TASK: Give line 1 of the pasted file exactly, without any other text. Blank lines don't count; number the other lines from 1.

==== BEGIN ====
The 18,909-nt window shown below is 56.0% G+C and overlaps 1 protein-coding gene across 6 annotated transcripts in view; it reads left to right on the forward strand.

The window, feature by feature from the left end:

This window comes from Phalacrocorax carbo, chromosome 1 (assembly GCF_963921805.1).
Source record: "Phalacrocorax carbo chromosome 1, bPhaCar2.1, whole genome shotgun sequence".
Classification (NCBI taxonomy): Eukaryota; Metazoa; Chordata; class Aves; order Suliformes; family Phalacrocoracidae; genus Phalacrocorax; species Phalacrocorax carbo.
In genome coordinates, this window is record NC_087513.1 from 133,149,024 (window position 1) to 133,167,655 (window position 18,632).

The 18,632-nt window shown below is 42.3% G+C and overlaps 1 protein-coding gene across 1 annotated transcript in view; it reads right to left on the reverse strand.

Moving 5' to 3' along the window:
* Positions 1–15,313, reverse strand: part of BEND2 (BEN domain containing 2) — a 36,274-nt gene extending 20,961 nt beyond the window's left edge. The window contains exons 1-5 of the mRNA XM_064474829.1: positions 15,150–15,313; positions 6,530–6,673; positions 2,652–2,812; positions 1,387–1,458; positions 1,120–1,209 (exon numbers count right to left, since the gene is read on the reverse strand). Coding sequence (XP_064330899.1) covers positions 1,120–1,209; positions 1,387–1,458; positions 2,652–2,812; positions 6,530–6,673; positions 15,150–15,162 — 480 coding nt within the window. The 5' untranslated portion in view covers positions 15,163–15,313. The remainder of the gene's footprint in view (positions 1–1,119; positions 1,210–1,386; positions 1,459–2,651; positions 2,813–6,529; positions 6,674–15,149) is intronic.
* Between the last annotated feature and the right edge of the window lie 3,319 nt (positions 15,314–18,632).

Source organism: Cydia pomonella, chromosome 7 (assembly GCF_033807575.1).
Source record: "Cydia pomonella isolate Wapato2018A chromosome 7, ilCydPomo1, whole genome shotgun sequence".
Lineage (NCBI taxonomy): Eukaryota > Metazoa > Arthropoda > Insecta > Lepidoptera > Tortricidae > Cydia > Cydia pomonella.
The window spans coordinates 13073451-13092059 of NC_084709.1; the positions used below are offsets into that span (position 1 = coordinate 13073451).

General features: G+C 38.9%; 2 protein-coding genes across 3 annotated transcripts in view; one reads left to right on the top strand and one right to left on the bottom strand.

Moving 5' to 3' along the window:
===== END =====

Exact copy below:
The 18,909-nt window shown below is 56.0% G+C and overlaps 1 protein-coding gene across 6 annotated transcripts in view; it reads left to right on the forward strand.